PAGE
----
Platinum Member
LOL if I tapped or counted verbally in orchestra I'd get my tires slashed and death threats LOL. Seriously they would get upset with evil looks of disdain and contempt. Jeez.
There's an ocean of difference between a practice method -- a learning tool -- and a performance of material you already know how to play well.
 

Rock Salad

Junior Member
Good topic.
I am trying to internalize tempos too. Some are much easier to get right than others.
The thing I am trying now is to use the tempos that come easily and interpolate/extrapolate to other more difficult ones.
For example 60 bpm is pretty easy to hit, then the next one is 74 I can usually get that. So anything between those two I can guess how much push or drag gets me there.
Even just knowing that I can find those two is helping me to understand where internal tempo lives.
The more senses involved in imagining a tempo the better I think.
John Travolta walking Satuday Night Fever= 60bpm. Lol
 

SmoothOperator

Gold Member
Recently, I've noticed my sense of time improving fairly dramatically. I think for me it has been listening to many Native American tribal music. These tracks have very strong pulse. I also play and dance along to them. I think more than anything doing quarter note grooves along to these records really does improve my sense of time, and is fun! I think part of it is getting the footwork, I feel that really helps the timing. It is also a good way to hear how you can express your self with accurate tempo, and precision in the beat.
 

bonerpizza

Silver Member
I play a game that I call "Chasing The One" with my students and on my own, I'll start the metronome and have it only playing the 1 I'll then play along with it and land on the 1, I normally do a simple beat 3 times through then I'll do a 4 count fill the 4th time through. I start it at a fairly fast tempo 100 - 120 BPM and gradually slow it down as I get going (playing faster is easier).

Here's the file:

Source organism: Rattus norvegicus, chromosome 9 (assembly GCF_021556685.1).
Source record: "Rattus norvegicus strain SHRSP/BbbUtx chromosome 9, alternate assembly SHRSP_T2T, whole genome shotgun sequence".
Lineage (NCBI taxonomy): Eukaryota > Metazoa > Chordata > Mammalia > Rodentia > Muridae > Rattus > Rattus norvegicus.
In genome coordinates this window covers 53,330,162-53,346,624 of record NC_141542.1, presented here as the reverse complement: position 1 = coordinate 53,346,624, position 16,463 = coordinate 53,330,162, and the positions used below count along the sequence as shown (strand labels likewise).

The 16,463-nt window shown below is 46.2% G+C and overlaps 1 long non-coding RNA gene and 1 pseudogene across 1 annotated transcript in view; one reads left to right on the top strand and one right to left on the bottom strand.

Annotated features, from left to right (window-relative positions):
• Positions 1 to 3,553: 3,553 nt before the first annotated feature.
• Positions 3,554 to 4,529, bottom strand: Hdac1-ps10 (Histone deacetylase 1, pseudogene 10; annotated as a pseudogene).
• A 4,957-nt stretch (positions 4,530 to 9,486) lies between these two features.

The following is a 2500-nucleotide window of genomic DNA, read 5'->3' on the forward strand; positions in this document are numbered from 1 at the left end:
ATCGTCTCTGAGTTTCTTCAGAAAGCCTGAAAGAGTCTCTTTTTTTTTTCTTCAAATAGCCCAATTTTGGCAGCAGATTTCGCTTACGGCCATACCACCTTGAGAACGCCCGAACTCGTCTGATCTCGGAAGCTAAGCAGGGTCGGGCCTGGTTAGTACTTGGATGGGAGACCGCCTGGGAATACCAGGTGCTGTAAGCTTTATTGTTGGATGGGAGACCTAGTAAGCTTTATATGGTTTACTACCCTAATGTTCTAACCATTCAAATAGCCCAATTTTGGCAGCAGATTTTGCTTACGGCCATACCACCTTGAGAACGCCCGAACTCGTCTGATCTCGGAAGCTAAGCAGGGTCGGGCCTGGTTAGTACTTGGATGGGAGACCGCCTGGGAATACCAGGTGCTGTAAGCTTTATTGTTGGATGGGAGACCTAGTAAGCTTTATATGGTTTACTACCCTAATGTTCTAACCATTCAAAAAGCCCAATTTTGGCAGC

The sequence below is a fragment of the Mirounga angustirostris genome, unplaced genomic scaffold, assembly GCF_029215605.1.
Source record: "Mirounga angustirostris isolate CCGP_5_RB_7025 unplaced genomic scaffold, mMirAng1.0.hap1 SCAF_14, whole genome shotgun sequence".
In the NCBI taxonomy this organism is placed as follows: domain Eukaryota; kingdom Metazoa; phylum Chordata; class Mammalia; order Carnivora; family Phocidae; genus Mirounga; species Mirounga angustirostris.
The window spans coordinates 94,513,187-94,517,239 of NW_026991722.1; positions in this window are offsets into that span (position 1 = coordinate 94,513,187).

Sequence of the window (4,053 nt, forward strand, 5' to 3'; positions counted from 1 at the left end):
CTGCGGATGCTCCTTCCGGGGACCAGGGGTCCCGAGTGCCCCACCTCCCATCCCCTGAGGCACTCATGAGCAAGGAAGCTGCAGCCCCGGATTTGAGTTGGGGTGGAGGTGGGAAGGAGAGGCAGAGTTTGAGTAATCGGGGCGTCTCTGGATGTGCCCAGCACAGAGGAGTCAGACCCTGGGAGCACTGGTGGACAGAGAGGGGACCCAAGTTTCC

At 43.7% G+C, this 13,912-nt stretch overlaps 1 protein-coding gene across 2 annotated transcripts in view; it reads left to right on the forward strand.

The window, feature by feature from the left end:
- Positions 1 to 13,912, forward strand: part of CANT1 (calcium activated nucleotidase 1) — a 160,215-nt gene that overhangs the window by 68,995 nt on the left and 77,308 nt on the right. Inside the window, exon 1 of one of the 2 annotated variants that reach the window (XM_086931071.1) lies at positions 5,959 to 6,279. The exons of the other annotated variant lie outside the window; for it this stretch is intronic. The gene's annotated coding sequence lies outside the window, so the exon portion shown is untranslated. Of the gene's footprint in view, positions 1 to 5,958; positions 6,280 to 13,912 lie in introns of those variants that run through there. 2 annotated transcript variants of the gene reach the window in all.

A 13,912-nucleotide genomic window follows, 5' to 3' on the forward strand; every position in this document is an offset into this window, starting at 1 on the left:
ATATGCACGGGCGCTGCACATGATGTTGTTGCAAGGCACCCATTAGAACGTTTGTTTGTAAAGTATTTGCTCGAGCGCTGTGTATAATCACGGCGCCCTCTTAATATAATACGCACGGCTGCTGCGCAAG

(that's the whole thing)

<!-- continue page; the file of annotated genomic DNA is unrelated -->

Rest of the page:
SmoothOperator

Gold Member
There's an ocean of difference between a practice method -- a learning tool -- and a performance of material you already know how to play well.
LOL if I tapped or counted verbally in orchestra I'd get my tires slashed and death threats LOL. Seriously they would get upset with evil looks of disdain and contempt. Jeez.
Besides you have an conductor waving his hands in front of you. Its like playing with a metronome.
 

Bo Eder

Platinum Member
I always agree with Bermuda on this kind of stuff - everyone just needs to know the songs they're playing. If you study the music enough and have listened to it enough, you will know the tempo it should be at. It all starts with listening to the music and knowing what it is you have to play. Of course, if you're playing some new arrangements and songs are unfamiliar or in a different feel, that's one thing. But for the most part, we're playing in cover bands playing hits that people know (which if we didn't do it right, the venue would just as soon hire a DJ instead). So you must know what it is you're playing. If you're having a problem knowing what the tempo should be (within a few BPM slower or faster), I say you haven't listened to the song enough.

We all joke here about playing "Mustang Sally", but if you don't know the song, you must listen first. Internalize what all the songs you are playing feel like. Try putting all the songs you play in a device you can listen to, and when you go to bed, have them playing in your ear buds - I find this helps to internalize the songs. And of course, if another member of the band decides to start the tune, I take great pride in holding it where they started it ;)
 

jimb

Member
Kinda agree with the above.
Back in the day as kids no-one ever talked about tempos or what not...we just did it cause we had listened to the tune and clearly the next step was to play it properly, the speed was all part of that equation. I sometimes wonder if today if younger peeps over think just about everything a bit too much.